Thursday, June 21, 2007

Earliest Gunshot Victim in the New World

The NY Times and LA Times both carried pieces on a gunshot wound found in an Incan burial near Lima, Peru that dates to the 1530s, the period of the Spanish conquest. According to them, it is the earliest documented gunshot wound found in the New World, likely administered by one of the conquistadores.

These are both very interesting pieces about an interesting find and I urge you to read them, but the "earliest gunshot wound" aspect of the stories is really a public relations ploy, in this case presumably by the National Geographic Society. I'm sure finding the earliest gunshot wound hasn't been a research goal of any archaeologist working in Peru. Also, this most assuredly isn't the earliest gunshot wound in the New World. Francisco Pizzaro conquered Peru in 1531 - 1536, twenty years after Hernan Cortes conquered Mexico in 1519 - 1521. I would imagine that if some Mexican archaeologists were motivated to review their late Aztec collections they could likely find an earlier example. If they can't, it's probably just a matter of time before they do. And that doesn't even take into account people Columbus or others might have shot prior to the conquest of Mexico.

In one of my early archaeology jobs, I worked on the excavation of the King Site in northwest Georgia. It is a proto-historic Creek village, now generally believed to be one of the villages visited by Hernando de Soto, a veteran of the conquest of Peru, during his entrada in the Southeast in 1539 - 1542. We were excavating burials that showed pretty clear evidence of cut and stab wounds by steel edged weapons - physical anthropologist Robert Blakely described them in an article in American Antiquity in 1990. Alas, we had no gunshot wounds. But I don't think it would have occurred to Dave Hally and Pat Garrow, who were running the project, to go to the papers to claim they had the "earliest metal edged weapons wounds" in North America. I guess we lacked the publicity gene.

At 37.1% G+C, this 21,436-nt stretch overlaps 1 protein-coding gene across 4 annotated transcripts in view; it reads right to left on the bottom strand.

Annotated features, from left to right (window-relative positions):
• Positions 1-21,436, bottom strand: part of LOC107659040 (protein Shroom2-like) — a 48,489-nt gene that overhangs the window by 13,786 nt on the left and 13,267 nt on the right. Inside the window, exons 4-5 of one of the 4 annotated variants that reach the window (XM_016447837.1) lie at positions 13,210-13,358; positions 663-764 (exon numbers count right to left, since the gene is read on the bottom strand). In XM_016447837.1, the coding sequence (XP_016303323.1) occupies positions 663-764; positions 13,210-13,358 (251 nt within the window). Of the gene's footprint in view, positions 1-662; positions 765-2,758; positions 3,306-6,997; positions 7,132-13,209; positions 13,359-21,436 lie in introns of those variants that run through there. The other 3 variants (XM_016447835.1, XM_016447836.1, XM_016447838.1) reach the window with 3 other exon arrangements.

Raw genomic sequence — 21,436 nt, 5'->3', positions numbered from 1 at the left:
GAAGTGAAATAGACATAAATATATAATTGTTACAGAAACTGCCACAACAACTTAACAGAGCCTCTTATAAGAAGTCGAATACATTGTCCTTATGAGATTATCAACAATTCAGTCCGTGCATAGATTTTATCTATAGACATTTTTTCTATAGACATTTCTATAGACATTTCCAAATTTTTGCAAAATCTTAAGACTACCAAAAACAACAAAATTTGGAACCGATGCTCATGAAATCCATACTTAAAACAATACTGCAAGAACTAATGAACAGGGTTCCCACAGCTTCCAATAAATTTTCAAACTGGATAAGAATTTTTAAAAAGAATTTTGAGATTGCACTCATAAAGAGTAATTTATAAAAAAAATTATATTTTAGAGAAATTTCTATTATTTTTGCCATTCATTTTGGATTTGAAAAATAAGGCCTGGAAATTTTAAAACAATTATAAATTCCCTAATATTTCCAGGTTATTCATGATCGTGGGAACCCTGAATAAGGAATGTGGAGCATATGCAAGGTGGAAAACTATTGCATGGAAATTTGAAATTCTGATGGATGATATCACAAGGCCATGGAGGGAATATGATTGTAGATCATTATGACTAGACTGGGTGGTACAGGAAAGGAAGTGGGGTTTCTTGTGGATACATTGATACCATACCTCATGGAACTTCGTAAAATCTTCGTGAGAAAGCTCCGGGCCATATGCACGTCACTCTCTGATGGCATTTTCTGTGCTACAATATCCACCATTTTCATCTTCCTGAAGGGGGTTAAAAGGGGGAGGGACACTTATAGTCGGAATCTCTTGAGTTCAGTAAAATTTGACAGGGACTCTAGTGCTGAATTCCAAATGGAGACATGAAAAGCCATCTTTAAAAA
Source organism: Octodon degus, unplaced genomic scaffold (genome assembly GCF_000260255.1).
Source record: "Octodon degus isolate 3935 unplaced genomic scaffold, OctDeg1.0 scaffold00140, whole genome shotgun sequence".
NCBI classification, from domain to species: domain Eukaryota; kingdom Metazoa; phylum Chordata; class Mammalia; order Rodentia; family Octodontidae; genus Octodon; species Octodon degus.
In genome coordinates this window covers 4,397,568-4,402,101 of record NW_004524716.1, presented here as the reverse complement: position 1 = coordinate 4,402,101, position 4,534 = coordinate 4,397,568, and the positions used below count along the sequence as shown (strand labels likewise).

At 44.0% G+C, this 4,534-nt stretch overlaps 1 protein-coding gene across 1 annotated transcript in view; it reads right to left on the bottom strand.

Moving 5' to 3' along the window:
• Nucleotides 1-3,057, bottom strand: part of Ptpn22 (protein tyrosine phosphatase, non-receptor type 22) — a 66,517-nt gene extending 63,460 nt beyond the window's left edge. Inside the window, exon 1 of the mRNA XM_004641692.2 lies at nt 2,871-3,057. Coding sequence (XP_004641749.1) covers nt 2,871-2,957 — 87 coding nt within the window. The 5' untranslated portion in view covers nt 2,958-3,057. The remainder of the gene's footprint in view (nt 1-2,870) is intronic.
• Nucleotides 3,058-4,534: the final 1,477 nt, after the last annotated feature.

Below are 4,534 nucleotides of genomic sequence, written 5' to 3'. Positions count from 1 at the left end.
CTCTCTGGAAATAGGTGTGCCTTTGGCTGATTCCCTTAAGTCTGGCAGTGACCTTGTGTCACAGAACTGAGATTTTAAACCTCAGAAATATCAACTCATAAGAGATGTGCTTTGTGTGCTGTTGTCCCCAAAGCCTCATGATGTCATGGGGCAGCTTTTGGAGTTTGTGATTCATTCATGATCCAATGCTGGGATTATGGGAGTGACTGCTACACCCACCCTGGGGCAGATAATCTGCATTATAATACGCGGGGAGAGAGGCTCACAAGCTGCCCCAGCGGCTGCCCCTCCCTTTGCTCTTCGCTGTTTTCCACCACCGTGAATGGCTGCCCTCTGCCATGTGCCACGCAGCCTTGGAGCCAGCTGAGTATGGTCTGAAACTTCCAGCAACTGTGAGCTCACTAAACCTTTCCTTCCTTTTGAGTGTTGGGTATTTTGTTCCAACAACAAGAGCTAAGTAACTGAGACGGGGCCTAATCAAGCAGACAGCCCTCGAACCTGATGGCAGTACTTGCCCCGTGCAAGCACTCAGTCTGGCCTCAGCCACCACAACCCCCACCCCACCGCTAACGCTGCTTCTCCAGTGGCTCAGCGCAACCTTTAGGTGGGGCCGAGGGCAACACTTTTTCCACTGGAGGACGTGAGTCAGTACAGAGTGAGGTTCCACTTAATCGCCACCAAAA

Finally, I found it interesting that the LA Times piece goes off into some conquistador bashing:

" The records maintain that a few hundred conquistadors, led by Francisco Pizarro, used their superior weaponry and their horses to repel an attack by tens of thousands of Incas led by Manco Yupanqui. After breaking the siege, the Spaniards tracked down and killed many of the Incas who had attacked, including the group at Puruchuco.

But the evidence casts the conquistadors in a less heroic light, Cock found. The archeological evidence makes it clear that the Spaniards were accompanied by a large group of Indians who were fighting the Incas to escape subjugation.

Although as many as three of the Inca warriors were clearly shot and others had injuries apparently made by the Spaniards' metallic weapons, most of the 72 victims apparently were bludgeoned with more primitive stone weapons wielded by other Indians."

Anyone with more than a nodding acquaintance with the history of the Mexican and Peruvian conquests knows that these were really rebellions of subject peoples of the Aztec and Incan empires, led by small numbers of Spanish troops. For example, when Cortes attacked the Aztec capital of Tenochtitlan in 1521, his army consisted of 900 Spaniards and 50,000 Indians. And the Spanish accounts make this very clear.

1 comment:

Matt Mullenix said...

Fantastic stuff Reid. Thanks!